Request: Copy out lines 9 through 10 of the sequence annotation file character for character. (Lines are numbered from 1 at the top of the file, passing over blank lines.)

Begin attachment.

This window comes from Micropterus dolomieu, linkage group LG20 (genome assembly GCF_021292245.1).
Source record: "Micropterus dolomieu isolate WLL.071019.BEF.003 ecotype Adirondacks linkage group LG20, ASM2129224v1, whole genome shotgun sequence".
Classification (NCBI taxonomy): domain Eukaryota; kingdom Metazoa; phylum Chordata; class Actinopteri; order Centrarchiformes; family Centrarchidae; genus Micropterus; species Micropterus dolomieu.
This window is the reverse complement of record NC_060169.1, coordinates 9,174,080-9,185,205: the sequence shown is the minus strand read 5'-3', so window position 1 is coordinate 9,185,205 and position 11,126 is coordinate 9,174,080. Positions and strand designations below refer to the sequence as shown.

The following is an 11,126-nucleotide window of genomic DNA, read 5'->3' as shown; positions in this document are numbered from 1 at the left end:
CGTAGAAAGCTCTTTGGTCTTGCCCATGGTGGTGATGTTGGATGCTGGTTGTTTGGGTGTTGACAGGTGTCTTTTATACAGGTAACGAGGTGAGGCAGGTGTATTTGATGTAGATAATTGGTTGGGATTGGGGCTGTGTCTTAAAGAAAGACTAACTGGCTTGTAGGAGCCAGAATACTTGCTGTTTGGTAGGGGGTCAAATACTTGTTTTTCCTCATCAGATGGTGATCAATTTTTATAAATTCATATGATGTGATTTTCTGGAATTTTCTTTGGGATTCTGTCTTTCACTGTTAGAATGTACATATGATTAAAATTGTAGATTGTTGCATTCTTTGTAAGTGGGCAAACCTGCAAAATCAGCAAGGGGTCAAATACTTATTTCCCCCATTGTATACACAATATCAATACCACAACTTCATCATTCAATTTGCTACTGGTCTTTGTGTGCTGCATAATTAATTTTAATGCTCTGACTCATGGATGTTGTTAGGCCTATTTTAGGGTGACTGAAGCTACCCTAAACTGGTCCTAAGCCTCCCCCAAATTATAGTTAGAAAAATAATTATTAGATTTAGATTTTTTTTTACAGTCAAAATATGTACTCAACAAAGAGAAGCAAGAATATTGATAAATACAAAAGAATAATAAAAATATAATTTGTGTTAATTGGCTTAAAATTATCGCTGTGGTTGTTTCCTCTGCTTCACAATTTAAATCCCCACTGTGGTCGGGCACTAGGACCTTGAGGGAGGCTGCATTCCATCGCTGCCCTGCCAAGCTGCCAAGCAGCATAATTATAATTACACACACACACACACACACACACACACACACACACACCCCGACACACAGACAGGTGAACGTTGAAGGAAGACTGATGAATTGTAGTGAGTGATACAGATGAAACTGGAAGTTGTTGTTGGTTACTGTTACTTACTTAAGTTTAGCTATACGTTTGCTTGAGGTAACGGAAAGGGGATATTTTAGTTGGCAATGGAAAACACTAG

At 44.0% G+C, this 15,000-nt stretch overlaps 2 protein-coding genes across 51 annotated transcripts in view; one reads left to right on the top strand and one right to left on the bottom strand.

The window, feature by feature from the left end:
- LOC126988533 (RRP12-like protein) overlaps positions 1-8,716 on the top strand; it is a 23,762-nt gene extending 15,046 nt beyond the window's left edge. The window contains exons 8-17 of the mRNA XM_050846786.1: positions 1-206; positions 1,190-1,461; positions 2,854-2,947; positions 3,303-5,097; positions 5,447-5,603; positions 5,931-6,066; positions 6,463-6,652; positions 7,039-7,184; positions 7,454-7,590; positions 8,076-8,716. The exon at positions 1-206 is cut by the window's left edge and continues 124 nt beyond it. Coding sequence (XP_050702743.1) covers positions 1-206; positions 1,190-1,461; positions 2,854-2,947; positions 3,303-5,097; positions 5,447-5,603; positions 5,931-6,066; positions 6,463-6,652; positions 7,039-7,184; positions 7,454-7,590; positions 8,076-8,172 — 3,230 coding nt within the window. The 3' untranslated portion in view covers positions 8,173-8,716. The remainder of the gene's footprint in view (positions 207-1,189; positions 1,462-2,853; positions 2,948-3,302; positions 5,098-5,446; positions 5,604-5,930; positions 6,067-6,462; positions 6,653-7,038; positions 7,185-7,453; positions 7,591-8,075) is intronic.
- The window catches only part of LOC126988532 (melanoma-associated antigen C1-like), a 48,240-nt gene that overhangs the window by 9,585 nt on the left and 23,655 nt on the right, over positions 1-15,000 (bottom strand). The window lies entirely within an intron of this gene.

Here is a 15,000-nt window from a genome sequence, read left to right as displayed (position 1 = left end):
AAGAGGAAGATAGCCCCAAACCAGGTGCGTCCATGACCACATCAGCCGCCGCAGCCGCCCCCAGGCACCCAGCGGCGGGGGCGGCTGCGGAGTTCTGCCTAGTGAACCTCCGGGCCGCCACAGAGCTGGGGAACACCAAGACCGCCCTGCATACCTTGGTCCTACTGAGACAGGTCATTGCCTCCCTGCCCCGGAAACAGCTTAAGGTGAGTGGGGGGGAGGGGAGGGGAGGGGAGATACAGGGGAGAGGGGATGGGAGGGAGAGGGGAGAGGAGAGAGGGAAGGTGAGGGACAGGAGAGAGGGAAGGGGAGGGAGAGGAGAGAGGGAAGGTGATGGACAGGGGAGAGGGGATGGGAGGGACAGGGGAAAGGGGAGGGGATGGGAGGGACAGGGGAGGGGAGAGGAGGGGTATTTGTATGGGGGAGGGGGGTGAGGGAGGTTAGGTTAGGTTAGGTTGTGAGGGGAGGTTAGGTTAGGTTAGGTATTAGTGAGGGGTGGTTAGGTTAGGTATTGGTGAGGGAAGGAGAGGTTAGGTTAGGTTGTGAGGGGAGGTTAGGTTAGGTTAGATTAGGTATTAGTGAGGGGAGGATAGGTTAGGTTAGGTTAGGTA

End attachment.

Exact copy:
- LOC126988533 (RRP12-like protein) overlaps positions 1-8,716 on the top strand; it is a 23,762-nt gene extending 15,046 nt beyond the window's left edge. The window contains exons 8-17 of the mRNA XM_050846786.1: positions 1-206; positions 1,190-1,461; positions 2,854-2,947; positions 3,303-5,097; positions 5,447-5,603; positions 5,931-6,066; positions 6,463-6,652; positions 7,039-7,184; positions 7,454-7,590; positions 8,076-8,716. The exon at positions 1-206 is cut by the window's left edge and continues 124 nt beyond it. Coding sequence (XP_050702743.1) covers positions 1-206; positions 1,190-1,461; positions 2,854-2,947; positions 3,303-5,097; positions 5,447-5,603; positions 5,931-6,066; positions 6,463-6,652; positions 7,039-7,184; positions 7,454-7,590; positions 8,076-8,172 — 3,230 coding nt within the window. The 3' untranslated portion in view covers positions 8,173-8,716. The remainder of the gene's footprint in view (positions 207-1,189; positions 1,462-2,853; positions 2,948-3,302; positions 5,098-5,446; positions 5,604-5,930; positions 6,067-6,462; positions 6,653-7,038; positions 7,185-7,453; positions 7,591-8,075) is intronic.
- The window catches only part of LOC126988532 (melanoma-associated antigen C1-like), a 48,240-nt gene that overhangs the window by 9,585 nt on the left and 23,655 nt on the right, over positions 1-15,000 (bottom strand). The window lies entirely within an intron of this gene.